Feeling Out Of Control. A big pile of anything is symptomatic of a loss of control, but when it’s a big pile of personal papers, it like looking at a life off track. Getting back on track takes time. Melding the pile of papers with the thought trying to fix my world at the same time was too much to consider.
Feelings of Failure. The unpaid bills and divorce papers reminded me of things that have not gone as I planned in my life. It was painful to think about.
Feelings Of Regret. Along with the feelings of failure came the regret of my choices. I would look at my papers and wish things were different. Thinking about the things I wished were different pulled my out of enjoying my current life.
Feelings Of Loss. I had lost family members Some of the papers related to them and I felt so sad when I would see them I guess I hadn’t fully dealt with my grief.
There is nothing happy or joyful about this list. No wonder I just wanted to turn around and walk the other way. But truly, facing these feelings is the only way to get past them.When I started papers, I had all of the feelings I just mentioned. My finances weren’t great; I had made bad choices. I couldn’t find things when I needed them. I was confused on what we really needed to have on hand.
I didn’t know what to do with the photos and letters, memorabilia, and report cards, either.
What I ended up doing going back to my vision. What did I really want? It’s easy to say, “Oh, I just want to be organized.” But I used to stuff papers in a drawer in my office and think that because I couldn’t see it, it was organized.
We all know that I wasn’t organized.
I also had a file box where I kept most of my bills (with the exception of what was in the drawer). Each year, at tax time, I would pull out the file to look at it and see what I needed to have for this year’s taxes. I never seemed to look at it other than to file in papers that I didn’t use.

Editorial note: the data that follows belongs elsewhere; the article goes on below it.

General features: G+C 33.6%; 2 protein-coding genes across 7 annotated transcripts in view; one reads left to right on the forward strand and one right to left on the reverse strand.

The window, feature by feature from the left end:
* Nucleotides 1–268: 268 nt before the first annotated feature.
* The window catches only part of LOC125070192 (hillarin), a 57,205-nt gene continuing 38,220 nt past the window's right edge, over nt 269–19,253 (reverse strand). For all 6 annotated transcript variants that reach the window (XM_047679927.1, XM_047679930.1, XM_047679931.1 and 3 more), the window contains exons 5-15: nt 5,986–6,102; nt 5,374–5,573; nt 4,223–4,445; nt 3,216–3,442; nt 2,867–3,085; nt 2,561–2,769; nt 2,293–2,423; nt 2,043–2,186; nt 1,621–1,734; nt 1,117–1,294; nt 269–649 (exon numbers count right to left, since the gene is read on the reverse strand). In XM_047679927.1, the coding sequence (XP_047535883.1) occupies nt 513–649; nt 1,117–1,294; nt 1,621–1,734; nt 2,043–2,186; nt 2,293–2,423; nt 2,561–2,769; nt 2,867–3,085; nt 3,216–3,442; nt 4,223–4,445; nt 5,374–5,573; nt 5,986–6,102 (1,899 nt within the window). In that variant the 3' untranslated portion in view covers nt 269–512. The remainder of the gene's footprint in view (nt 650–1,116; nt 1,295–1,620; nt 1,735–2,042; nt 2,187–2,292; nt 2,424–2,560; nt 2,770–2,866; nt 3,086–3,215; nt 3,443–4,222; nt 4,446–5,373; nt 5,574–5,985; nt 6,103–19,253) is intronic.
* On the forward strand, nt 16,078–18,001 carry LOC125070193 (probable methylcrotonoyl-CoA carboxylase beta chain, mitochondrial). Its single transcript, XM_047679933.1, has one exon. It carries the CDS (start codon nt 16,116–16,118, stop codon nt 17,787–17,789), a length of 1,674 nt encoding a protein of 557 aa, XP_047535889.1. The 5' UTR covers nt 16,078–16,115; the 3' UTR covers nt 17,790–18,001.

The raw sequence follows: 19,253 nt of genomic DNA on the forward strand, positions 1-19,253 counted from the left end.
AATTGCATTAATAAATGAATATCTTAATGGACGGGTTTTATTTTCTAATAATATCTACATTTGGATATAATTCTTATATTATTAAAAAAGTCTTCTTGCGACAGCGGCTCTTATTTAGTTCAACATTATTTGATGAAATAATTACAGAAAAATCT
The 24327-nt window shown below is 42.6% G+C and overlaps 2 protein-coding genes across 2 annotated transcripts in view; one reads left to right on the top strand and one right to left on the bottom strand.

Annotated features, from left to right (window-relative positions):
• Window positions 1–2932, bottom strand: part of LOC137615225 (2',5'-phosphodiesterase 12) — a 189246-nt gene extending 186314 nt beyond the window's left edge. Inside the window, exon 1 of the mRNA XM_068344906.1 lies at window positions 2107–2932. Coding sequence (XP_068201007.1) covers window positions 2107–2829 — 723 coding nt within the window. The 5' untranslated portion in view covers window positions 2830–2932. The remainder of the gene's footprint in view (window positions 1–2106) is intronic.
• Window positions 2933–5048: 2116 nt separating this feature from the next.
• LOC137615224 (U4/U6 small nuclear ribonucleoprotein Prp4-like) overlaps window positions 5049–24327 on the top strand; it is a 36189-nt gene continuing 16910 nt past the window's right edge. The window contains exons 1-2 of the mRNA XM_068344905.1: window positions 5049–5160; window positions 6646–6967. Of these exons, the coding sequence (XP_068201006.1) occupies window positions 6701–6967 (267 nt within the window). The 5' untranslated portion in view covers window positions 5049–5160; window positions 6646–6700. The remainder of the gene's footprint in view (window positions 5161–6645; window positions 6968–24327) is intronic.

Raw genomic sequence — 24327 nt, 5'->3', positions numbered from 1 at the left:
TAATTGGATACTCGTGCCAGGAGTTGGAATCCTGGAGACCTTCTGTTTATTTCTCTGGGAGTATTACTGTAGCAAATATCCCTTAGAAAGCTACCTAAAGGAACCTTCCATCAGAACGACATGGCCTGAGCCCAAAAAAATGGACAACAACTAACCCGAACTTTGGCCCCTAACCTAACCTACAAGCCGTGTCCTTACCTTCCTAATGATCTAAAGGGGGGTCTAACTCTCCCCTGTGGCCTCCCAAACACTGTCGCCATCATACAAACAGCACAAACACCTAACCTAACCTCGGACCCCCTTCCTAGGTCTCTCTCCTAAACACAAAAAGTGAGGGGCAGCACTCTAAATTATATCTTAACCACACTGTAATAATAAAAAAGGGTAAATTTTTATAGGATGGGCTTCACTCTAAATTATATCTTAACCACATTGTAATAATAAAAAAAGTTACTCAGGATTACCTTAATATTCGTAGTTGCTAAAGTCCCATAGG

It was what I was taught to do. It was how my parents handled their papers. My Dad worked for a finance company. In my mind he was the expert, so I couldn’t go wrong if I did what he did, right?
But I’m not my parents. I don’t live the life they did. Times have changed and tax filing has gotten simpler. As well, my Dad loved to crunch numbers and make spread sheets. I wanted something different.
Which is where my vision comes back into play. I wanted not only to be organized, but I wanted it to be simple, fit our lifestyle, and be easy to handle each week. I also needed to know what we really needed to keep. I knew I had to just plunge in and do it.
I decided to do a quick sort in to mini categories first: Important documents (titles, birth certificates, and such); photos; letters; bills; insurance papers; manuals; receipts; tax info; and trash. The photos, letters, and other emotional stuff went straight into my sentimental pile. I wasn’t ready to deal with them. Important papers, I staged in my fireproof box, for now. I knew I would go through them again, but I figured that I would be keeping most of it. Manuals were easy. I found a lot of ones for things we no longer had, so those got trashed. I know KonMari says you don’t need your manuals, but we do use ours and a few of our things have manuals that are hard to find on line. So I was down to bills, insurance documents, receipts and tax stuff.